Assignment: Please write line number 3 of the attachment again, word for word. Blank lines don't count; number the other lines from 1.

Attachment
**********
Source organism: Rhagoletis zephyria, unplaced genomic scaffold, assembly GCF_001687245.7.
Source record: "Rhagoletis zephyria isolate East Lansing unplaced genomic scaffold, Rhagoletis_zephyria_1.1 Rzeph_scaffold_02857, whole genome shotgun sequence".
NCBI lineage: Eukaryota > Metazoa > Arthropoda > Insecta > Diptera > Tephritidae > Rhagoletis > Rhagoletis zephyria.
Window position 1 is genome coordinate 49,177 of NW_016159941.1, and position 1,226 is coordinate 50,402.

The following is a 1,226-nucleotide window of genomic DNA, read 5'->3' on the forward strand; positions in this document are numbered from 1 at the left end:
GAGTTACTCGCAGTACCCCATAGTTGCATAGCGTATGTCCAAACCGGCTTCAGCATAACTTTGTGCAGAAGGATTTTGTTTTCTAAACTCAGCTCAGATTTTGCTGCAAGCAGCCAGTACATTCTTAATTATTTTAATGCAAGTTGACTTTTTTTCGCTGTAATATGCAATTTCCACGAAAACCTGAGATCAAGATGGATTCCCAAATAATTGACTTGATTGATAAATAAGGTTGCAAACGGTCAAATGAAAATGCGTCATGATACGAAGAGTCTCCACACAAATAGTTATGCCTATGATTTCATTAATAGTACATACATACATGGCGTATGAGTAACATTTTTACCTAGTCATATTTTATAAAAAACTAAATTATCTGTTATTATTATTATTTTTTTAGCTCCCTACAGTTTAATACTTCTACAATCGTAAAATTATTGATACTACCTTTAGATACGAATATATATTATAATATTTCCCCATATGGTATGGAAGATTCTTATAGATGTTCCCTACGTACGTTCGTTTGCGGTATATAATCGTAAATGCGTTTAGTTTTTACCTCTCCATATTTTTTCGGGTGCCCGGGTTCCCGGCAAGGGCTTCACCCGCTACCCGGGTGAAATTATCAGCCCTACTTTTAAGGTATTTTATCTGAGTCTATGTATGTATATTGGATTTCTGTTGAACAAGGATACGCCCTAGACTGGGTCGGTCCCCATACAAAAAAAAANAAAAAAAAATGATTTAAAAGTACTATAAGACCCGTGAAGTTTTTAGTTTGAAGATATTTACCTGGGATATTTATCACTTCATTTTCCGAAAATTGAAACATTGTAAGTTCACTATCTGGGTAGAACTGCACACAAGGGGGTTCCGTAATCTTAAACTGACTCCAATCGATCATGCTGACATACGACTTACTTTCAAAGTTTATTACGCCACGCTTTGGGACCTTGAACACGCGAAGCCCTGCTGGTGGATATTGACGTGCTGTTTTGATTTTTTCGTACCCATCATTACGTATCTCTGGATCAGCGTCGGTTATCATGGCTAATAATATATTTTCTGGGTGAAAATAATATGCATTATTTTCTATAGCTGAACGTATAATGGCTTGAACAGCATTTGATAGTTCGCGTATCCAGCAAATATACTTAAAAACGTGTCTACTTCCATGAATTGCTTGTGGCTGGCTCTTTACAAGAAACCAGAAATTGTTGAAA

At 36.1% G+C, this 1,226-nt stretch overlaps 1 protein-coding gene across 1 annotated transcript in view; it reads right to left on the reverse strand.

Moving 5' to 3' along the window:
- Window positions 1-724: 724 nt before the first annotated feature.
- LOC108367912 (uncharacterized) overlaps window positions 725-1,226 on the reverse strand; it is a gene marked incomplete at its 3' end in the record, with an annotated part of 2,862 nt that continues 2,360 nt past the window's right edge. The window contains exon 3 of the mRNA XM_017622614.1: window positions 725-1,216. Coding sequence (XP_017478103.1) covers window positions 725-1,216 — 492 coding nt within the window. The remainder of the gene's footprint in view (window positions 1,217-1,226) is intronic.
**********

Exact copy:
NCBI lineage: Eukaryota > Metazoa > Arthropoda > Insecta > Diptera > Tephritidae > Rhagoletis > Rhagoletis zephyria.